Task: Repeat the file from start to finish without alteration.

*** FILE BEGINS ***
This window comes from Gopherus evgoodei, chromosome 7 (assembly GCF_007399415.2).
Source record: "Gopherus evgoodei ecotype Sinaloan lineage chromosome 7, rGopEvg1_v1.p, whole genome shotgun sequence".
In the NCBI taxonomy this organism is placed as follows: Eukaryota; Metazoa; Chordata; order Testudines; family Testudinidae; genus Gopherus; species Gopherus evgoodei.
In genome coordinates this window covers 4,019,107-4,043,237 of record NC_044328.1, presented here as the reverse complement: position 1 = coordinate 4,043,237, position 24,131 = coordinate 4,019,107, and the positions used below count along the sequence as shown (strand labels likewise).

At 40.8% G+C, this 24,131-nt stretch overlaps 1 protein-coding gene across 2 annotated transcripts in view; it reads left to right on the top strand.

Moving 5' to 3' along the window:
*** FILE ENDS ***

This window comes from Gopherus evgoodei, chromosome 7 (assembly GCF_007399415.2).
Source record: "Gopherus evgoodei ecotype Sinaloan lineage chromosome 7, rGopEvg1_v1.p, whole genome shotgun sequence".
In the NCBI taxonomy this organism is placed as follows: Eukaryota; Metazoa; Chordata; order Testudines; family Testudinidae; genus Gopherus; species Gopherus evgoodei.
In genome coordinates this window covers 4,019,107-4,043,237 of record NC_044328.1, presented here as the reverse complement: position 1 = coordinate 4,043,237, position 24,131 = coordinate 4,019,107, and the positions used below count along the sequence as shown (strand labels likewise).

At 40.8% G+C, this 24,131-nt stretch overlaps 1 protein-coding gene across 2 annotated transcripts in view; it reads left to right on the top strand.

Moving 5' to 3' along the window: